SCP Auctions is wrapping up its most recent offering with a selection of all kinds of New York Yankees memorabilia. In browsing the listings of items available, one particular photograph stands out.
Lot No. 6 in the auction is for an autographed 8″ x 10″ Lou Gehrig photograph taken by the legendary Charles Conlon. That in and of itself would be notable, of course, and easily make the photograph a valuable one. But take a closer look at the picture below. Collectors of pre-war and vintage baseball cards will recognize the shot as it’s eerily similar to Gehrig’s two 1933 Goudey cards.
Now, as SCP’s description accurately points out, the picture is slightly different than the pose on his Goudey cards. The two images are definitely close but also very clearly a bit different. Side by side, here are one of Gehrig’s cards from the set next to the photograph up for bidding in SCP’s auction.
A closer look at the two shows some very minor differences. On the card, Gehrig’s bat is at a different angle as it is slightly more horizontal than in the photo. Gehrig’s face is also slightly facing a bit more to the front on the Goudey card and his left (back) leg is a bit more outstretched. Other than that, the images of the slugger are nearly identical.
As SCP notes, this Conlon photograph was probably taken within a frame or two of the actual photograph used to create the 1933 Goudey cards. But even though it is not the identical image, it’s a close enough picture that it would be desirable to many collectors – particularly those with an interest in Goudey cards or just pre-war cards in general. PSA has dated the blank-backed photograph to circa 1927.
Gehrig’s 1933 Goudey cards are among the most valuable in the entire set. Save for the shortprinted Nap Lajoie No. 106 card and the four Babe Ruth cards, Gehrig’s pair of cards are not far behind in terms of value. Even in decent lesser condition, the card typically starts around $1,000. Prices increase sharply with better mid-grade examples even topping $5,000.
As stated, Gehrig is featured twice in the release. The Hall of Famer is found on cards No. 92 and No. 160. While they are entirely different cards in the checklist, the pictures on the front of both are, inexplicably, exactly the same. Thus, the pose is well-known to collectors of the set. Even though that is somewhat unique, Goudey actually did the same to fellow Hall of Famer Jimmie Foxx. Foxx, too, has two cards in the popular release that both used the same image.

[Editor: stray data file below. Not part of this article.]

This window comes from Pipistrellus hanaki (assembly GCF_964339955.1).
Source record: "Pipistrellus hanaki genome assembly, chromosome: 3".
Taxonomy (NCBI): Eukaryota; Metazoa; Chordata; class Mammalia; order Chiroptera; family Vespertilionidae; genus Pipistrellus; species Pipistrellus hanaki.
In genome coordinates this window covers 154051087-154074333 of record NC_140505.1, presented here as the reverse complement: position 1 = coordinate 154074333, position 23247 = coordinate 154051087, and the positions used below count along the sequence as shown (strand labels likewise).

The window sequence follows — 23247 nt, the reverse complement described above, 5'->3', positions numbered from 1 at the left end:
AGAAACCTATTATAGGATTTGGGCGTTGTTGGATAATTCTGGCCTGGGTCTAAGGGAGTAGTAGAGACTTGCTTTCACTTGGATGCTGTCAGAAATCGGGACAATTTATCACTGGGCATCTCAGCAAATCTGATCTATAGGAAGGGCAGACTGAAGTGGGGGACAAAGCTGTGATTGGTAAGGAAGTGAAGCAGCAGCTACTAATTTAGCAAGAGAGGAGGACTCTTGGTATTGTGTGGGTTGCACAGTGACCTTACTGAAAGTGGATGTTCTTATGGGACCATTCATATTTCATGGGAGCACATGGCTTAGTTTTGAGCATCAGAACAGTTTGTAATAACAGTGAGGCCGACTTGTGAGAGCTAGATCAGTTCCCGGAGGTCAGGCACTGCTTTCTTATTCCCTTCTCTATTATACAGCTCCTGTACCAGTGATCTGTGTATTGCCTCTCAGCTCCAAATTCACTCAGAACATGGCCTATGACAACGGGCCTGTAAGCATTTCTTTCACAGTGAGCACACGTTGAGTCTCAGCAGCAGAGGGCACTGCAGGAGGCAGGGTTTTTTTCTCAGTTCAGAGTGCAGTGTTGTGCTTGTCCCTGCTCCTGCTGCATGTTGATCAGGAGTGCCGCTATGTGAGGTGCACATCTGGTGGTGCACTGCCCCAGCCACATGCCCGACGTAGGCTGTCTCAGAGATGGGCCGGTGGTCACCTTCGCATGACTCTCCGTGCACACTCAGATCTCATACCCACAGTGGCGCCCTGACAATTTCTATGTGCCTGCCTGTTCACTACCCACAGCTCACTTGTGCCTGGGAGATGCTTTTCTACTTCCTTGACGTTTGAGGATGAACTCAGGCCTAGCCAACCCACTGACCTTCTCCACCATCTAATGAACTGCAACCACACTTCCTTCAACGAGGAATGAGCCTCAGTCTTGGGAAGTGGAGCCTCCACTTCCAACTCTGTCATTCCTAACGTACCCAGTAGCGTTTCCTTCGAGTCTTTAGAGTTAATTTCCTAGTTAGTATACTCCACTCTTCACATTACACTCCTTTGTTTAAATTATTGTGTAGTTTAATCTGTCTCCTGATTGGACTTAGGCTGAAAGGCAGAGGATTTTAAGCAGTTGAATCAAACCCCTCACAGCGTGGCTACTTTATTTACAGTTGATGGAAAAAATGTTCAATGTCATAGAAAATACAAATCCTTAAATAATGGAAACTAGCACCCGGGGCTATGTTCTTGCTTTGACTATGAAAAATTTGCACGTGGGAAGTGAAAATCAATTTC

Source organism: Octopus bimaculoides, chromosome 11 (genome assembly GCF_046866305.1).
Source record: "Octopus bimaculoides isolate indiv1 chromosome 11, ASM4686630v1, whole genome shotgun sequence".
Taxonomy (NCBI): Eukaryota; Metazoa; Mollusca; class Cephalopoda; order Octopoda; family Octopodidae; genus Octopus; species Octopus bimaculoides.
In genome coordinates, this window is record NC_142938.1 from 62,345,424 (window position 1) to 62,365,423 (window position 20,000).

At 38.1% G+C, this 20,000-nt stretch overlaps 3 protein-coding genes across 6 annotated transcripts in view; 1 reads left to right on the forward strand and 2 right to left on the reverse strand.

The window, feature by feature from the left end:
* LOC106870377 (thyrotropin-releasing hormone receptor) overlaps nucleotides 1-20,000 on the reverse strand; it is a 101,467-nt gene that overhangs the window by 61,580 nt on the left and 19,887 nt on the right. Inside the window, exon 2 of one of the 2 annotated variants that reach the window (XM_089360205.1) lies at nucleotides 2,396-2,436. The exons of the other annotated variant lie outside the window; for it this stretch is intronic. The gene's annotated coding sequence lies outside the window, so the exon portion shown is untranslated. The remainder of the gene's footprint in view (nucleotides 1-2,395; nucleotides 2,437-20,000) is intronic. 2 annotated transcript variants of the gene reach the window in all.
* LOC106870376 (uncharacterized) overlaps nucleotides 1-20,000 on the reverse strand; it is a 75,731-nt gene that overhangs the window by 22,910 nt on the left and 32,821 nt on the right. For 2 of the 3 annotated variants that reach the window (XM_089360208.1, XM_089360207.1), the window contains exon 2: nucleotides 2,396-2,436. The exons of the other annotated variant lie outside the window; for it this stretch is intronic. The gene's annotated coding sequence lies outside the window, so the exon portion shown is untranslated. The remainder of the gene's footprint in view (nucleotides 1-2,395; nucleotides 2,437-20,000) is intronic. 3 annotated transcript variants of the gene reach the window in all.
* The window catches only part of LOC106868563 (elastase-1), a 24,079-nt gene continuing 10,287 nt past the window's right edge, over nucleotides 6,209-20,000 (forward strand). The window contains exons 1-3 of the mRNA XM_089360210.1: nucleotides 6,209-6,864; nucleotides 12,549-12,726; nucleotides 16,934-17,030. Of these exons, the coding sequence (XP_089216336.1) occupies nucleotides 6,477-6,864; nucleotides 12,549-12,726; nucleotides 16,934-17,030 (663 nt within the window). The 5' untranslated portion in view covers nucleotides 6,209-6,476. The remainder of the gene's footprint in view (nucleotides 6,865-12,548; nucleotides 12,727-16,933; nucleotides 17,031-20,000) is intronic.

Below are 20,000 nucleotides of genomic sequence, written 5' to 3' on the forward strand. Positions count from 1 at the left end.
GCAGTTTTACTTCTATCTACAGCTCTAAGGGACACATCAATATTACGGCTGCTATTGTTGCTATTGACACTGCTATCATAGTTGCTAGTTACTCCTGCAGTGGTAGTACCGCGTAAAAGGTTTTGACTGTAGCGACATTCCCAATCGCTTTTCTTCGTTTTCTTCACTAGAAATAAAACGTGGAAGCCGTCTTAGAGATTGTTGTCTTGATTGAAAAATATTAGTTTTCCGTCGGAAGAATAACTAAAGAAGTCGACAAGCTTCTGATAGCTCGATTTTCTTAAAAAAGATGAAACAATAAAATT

In addition to its similarity to the iconic Goudey pose, Gehrig’s signature is also on the front of the photo. His autograph certainly adds to the prestige of the item. While the signature is personally inscribed to an unknown person named ‘Eddie,’ it is desirable because of its clarity. The full inscription on the photograph reads, “To Eddie, With Kindest Personal Regards, Cordially, Lou Gehrig.” The picture is signed boldly using a fountain pen.
The Gehrig photograph is not only extremely rare but is also noteworthy because it is in tremendous condition. SCP informally grades the picture as being in EX/EX-MT condition. Additionally, PSA/DNA has not only authenticated the autograph, but graded it PSA 8.
As expected, bidding has been intense thus far. The auction is not slated to end until Saturday night but it’s already a five-figure item. The $4,000 minimum bid on the unique item was quickly met and current bidding is now up over $16,000.
So, how high can the bidding go for the picture? Collectors will find out soon enough. But it is important to note that we have somewhat of a benchmark. A very similar Gehrig photo taken by Conlon that appears to be the exact pose used on his 1933 Goudey cards was recently auctioned. That picture was up for sale in 2017 and it ultimately sold for a staggering $60,000.
While that photograph looks like the one that would have been used to create Gehrig’s Goudey cards, it was not autographed. Where this one ends is yet to be determined.
The photograph is part of SCP’s auction of Yankees memorabilia called ‘The Pinstripe Dynasty Collection.” The auction includes a selection of unique Yankees memorabilia and autographs. Bidding began on June 5 and ends this Saturday, June 22.